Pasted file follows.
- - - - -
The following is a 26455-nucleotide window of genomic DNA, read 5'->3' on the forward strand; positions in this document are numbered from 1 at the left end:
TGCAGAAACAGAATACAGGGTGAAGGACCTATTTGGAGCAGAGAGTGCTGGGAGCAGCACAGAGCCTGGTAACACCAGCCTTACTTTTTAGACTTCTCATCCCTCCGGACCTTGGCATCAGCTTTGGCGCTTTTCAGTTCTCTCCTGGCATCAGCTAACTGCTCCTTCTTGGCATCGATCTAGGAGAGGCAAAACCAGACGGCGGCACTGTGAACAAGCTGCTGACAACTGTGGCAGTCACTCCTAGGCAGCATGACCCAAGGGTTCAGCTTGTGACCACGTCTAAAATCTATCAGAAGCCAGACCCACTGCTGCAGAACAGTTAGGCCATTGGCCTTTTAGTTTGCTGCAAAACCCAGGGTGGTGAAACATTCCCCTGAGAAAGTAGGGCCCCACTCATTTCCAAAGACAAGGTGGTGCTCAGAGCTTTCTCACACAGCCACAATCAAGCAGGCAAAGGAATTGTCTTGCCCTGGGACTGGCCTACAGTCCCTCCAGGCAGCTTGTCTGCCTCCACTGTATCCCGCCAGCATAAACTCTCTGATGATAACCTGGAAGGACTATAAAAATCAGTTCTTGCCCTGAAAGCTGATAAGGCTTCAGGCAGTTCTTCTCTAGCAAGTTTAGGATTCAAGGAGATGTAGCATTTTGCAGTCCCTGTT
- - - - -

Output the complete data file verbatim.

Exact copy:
The following is a 26455-nucleotide window of genomic DNA, read 5'->3' on the forward strand; positions in this document are numbered from 1 at the left end:
TGCAGAAACAGAATACAGGGTGAAGGACCTATTTGGAGCAGAGAGTGCTGGGAGCAGCACAGAGCCTGGTAACACCAGCCTTACTTTTTAGACTTCTCATCCCTCCGGACCTTGGCATCAGCTTTGGCGCTTTTCAGTTCTCTCCTGGCATCAGCTAACTGCTCCTTCTTGGCATCGATCTAGGAGAGGCAAAACCAGACGGCGGCACTGTGAACAAGCTGCTGACAACTGTGGCAGTCACTCCTAGGCAGCATGACCCAAGGGTTCAGCTTGTGACCACGTCTAAAATCTATCAGAAGCCAGACCCACTGCTGCAGAACAGTTAGGCCATTGGCCTTTTAGTTTGCTGCAAAACCCAGGGTGGTGAAACATTCCCCTGAGAAAGTAGGGCCCCACTCATTTCCAAAGACAAGGTGGTGCTCAGAGCTTTCTCACACAGCCACAATCAAGCAGGCAAAGGAATTGTCTTGCCCTGGGACTGGCCTACAGTCCCTCCAGGCAGCTTGTCTGCCTCCACTGTATCCCGCCAGCATAAACTCTCTGATGATAACCTGGAAGGACTATAAAAATCAGTTCTTGCCCTGAAAGCTGATAAGGCTTCAGGCAGTTCTTCTCTAGCAAGTTTAGGATTCAAGGAGATGTAGCATTTTGCAGTCCCTGTT